The Essential ABCs (and D!) of Medicare
When you turn 65, you become eligible for certain medical benefits from the government, known as Medicare Part A and Medicare Part B (also known as Original Medicare). But you can also choose private Medicare coverage, known as Medicare Part C (also known as Medicare Advantage plans). Finally, you can opt for Part D prescription drug coverage that is added to Original Medicare. [Source]. Here’s what you need to know about how Medicare works:
Part A - Hospital Coverage
Most people who qualify for Medicare automatically get Part A coverage without having to pay a premium. Part A mainly includes inpatient hospital care, skilled nursing facility care, and home health care after a hospital stay.
Part B - Medical Coverage
Part B covers your medically necessary doctors’ services, outpatient care, and other certain items and services (such as durable medical equipment). A premium for Part B is generally deducted from your Social Security check each month to help pay the cost of this coverage.
Medicare Parts A and B are often referred to as “Original Medicare.”
Part C - Medicare Advantage Plans
You have the option to join a Part C plan instead of Original Medicare. This coverage is provided by a private health plan called a Medicare Advantage (MA) plan. These health plans are contracted with and approved by Medicare to care for you. The coverage includes everything covered under Part A and Part B, except hospice care (original Medicare continues to cover hospice care). Often, the plans include Part D prescription benefits as well. The MA plans may also include additional benefits not available with Original Medicare, such as vision care, gym membership, dental care, and more. The type and scope of supplemental benefits vary by plan and in certain cases, members may need to use doctors in the plan’s network in order to obtain covered benefits.
Part D - Prescription Drug Coverage
If you join a Part D plan, it can help lower your prescription drug costs that are not covered by Medicare. Part D is an extra plan provided by private insurance companies approved by Medicare. This coverage is available as a stand-alone plan that you add to your Original Medicare coverage. A Part D plan may be included in a Medicare Advantage plan.
To learn more and have your questions answered, you may contact your local licensed insurance agent, review the Medicare & You handbook and/or call 1-800 Medicare. You may also find it helpful to attend an upcoming no-cost Medicare session taught by local, licensed, independent Medicare agents.
How to Choose Medicare Coverage Based on Your Health Needs
Before you enroll in a Medicare plan, think about your health needs and budget, and compare your options. Here are a few insights to help:
Part A and Part B do not cover 100% of your medical and hospital costs. Like some other health insurance coverages, you may be required to meet a deductible and then may require you to pay a portion of the cost of your care (depending on the services). Original Medicare also does not provide coverage for prescription drugs. For this, you need a stand-alone plan that may charge an additional monthly premium. In some instances, you may have Medicaid, military retiree, or employer or union coverage that pays some or all of the costs that Original Medicare.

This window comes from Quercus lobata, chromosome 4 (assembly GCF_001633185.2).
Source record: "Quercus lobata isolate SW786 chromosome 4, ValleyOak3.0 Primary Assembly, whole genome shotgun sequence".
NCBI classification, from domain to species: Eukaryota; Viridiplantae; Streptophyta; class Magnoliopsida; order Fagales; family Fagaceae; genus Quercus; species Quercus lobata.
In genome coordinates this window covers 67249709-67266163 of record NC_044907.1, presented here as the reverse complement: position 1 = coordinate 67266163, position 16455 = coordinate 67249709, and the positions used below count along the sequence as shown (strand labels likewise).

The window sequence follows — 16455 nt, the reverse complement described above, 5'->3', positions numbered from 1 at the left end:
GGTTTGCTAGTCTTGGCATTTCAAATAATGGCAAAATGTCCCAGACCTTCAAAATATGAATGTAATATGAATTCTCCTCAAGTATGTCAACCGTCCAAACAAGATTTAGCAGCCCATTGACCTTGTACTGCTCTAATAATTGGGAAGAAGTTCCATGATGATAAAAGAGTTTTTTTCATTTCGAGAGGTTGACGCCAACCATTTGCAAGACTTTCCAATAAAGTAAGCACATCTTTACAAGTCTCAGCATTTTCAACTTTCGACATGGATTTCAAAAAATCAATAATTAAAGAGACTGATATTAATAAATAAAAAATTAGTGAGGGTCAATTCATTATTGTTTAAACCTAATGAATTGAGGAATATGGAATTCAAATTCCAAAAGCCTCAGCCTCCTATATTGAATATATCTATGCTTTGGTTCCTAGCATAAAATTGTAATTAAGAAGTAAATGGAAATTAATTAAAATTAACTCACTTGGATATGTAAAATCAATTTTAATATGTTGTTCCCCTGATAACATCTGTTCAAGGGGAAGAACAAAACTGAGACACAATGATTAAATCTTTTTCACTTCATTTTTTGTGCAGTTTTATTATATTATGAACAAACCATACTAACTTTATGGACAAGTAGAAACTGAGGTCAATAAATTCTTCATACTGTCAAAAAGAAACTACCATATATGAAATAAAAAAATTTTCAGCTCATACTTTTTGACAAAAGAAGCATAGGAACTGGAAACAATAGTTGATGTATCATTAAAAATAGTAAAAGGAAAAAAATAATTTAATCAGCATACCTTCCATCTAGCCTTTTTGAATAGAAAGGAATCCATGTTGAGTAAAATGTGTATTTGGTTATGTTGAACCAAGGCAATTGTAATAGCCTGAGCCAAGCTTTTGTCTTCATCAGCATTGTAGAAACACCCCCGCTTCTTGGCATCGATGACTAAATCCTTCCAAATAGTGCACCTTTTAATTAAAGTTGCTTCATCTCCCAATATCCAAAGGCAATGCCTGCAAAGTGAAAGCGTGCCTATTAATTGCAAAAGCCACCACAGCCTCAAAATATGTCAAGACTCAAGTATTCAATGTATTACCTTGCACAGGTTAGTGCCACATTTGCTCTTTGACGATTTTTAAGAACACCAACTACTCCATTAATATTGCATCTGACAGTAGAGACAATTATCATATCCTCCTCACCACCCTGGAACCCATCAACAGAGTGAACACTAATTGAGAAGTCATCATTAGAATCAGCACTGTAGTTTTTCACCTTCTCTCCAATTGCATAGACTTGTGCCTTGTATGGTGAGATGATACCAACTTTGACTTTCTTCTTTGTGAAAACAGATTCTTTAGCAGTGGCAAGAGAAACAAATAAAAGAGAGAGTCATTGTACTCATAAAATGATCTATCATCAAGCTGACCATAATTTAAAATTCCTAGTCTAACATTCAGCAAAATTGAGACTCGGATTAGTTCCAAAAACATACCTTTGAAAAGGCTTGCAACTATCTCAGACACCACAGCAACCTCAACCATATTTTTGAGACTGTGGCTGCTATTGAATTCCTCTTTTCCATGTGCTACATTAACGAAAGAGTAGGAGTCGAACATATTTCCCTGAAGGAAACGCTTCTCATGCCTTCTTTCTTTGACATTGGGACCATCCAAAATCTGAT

Medicare Supplemental Coverage
As a Medicare-eligible person, you will likely need and use a combination of Original Medicare and Medicare Supplemental Coverage (also known as Medigap), depending on your health. This coverage can help pay for expenses like copays and other out-of-pocket costs that Original Medicare does not cover. Private insurance companies offer these plans and set their own prices for coverage. This coverage could require an additional monthly premium.
Medicare Advantage Plan
A Medicare Advantage plan (also referred to as Medicare Part C) includes all the healthcare benefits you are entitled to under Original Medicare and may also include coverage like vision, hearing, dental and prescription drug coverage, or over-the-counter supply allowances. Certain MA plans may cover you for costs only with providers within the plans’ networks and may charge additional premiums and/or other out-of-pocket costs (depending on the particular plan). Medicare Advantage plans have a yearly limit on what you would pay out of pocket for services. Once you reach that limit, you pay nothing for the care provided under Part A and Part B. Medicare Advantage plans can, however, choose not to cover the costs of services that are not medically necessary under Medicare. Medicare Advantage plans contract with the government to provide coverage to you, so you still have Medicare, but you don’t need to use your Medicare card when you obtain medical services. You will present an insurance member card instead.
To understand more about Medicare and have your questions answered, you may find it helpful to attend an upcoming no-cost Medicare session taught by local, licensed, independent Medicare agents.